Barry Ritholtz' points to an outstanding post by Chris Arnade at Scientific American, with the irresistible title "The Real, and Simple, Equation that Killed Wall Street". Here's a sample, but read the whole thing!:
"If it weren't for those meddling kids!" That was the punch line for every Scooby Doo episode. It also is the overly simple narrative that many in the media have spun about the last financial crisis. Smart meddling kids armed with math hoodwinked us all.
One article, from the March 2009 Wired magazine, even pinpointed an equation and a mathematician. The article "Recipe for Disaster: The Formula That Killed Wall Street," accused the Gaussian Copula Function.
It was not the first piece that made this type of argument, but it was the most aggressive. Since then it has been a common theme in the media that mathematics, especially obscure advanced mathematics, is largely responsible for the catastrophe that doomed the world to the last five years of recession and slow growth.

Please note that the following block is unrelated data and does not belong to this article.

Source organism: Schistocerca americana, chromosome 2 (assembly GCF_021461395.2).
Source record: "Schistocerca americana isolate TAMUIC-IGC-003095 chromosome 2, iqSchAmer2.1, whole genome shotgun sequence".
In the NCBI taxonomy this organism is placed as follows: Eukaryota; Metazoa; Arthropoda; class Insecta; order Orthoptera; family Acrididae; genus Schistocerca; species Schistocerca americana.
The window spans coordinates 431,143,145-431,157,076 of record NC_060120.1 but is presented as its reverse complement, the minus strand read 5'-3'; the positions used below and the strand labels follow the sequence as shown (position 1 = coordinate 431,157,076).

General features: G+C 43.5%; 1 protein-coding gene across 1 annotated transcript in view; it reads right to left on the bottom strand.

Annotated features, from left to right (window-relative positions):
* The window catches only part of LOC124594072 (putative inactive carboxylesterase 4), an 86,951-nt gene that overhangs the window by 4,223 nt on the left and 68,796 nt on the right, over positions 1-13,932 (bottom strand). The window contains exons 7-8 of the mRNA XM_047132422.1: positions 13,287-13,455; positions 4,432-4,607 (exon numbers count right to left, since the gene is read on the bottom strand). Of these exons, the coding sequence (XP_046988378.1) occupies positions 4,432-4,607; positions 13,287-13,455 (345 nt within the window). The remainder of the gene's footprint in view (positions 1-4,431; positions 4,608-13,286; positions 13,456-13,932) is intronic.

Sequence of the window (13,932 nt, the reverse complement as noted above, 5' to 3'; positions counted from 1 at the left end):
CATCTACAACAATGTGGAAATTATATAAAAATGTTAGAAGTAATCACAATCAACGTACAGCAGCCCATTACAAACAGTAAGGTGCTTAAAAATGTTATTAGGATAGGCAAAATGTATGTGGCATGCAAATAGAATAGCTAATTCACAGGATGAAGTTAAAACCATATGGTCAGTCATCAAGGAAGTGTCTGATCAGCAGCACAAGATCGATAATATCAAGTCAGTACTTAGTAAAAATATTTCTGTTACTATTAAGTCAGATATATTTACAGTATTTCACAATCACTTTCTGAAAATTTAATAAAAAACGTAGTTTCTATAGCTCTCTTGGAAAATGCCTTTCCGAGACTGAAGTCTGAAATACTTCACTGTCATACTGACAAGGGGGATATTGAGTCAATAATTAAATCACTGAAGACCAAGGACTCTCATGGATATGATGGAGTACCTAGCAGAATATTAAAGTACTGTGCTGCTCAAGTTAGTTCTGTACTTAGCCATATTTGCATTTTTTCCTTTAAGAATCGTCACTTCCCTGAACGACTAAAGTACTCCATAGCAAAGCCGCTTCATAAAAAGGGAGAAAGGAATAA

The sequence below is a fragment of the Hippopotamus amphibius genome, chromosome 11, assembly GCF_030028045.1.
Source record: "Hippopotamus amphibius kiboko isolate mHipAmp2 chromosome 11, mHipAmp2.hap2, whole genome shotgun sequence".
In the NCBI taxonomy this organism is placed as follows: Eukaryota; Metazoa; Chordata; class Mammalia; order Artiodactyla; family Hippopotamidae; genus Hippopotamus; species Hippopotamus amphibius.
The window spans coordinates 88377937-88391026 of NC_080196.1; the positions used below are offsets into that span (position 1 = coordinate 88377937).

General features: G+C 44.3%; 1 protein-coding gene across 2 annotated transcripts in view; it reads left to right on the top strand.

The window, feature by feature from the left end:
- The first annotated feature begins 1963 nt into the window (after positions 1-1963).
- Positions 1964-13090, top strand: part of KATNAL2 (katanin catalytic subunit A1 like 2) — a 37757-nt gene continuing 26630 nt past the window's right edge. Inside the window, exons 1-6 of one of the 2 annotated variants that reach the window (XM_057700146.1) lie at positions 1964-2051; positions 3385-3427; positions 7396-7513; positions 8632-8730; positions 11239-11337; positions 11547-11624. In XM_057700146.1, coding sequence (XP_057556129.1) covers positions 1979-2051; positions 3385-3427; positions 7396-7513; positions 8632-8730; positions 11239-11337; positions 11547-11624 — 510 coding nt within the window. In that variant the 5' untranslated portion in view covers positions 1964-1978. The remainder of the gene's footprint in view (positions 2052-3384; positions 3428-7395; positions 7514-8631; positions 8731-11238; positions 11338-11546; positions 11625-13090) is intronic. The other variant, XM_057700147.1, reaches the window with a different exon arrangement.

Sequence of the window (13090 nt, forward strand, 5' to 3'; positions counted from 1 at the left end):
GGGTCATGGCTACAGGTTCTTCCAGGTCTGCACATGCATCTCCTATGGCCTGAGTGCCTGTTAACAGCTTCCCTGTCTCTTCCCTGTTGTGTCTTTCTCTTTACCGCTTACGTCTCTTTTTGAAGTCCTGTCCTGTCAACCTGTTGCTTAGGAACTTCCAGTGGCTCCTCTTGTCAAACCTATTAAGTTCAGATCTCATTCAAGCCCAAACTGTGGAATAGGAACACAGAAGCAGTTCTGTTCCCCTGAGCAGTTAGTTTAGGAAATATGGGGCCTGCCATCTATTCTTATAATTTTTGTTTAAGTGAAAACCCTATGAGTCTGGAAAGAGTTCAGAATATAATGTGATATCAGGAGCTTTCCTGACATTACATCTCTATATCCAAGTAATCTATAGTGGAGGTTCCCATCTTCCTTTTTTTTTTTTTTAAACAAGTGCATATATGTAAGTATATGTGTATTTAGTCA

This theme plays on the fallacy that danger always comes from complexity. It's a fabrication that obscures the real causes, that makes it easier to say, "Hey, it wasn't my fault, I was blinded by science."
The reality is much simpler and less sexy. Wall Street killed itself in a time-honored fashion: Cheap money, excessive borrowing, and greed. And yes, there is an equation one can point to and blame. This equation, however, requires nothing more than middle school algebra to understand and is taught to every new Wall Street employee. It is leveraged return.
The equation, though simple, reveals one dangerous truth that investors love to exploit. If you can find an asset that returns more than the cost to borrow money then any return is possible with enough leverage.
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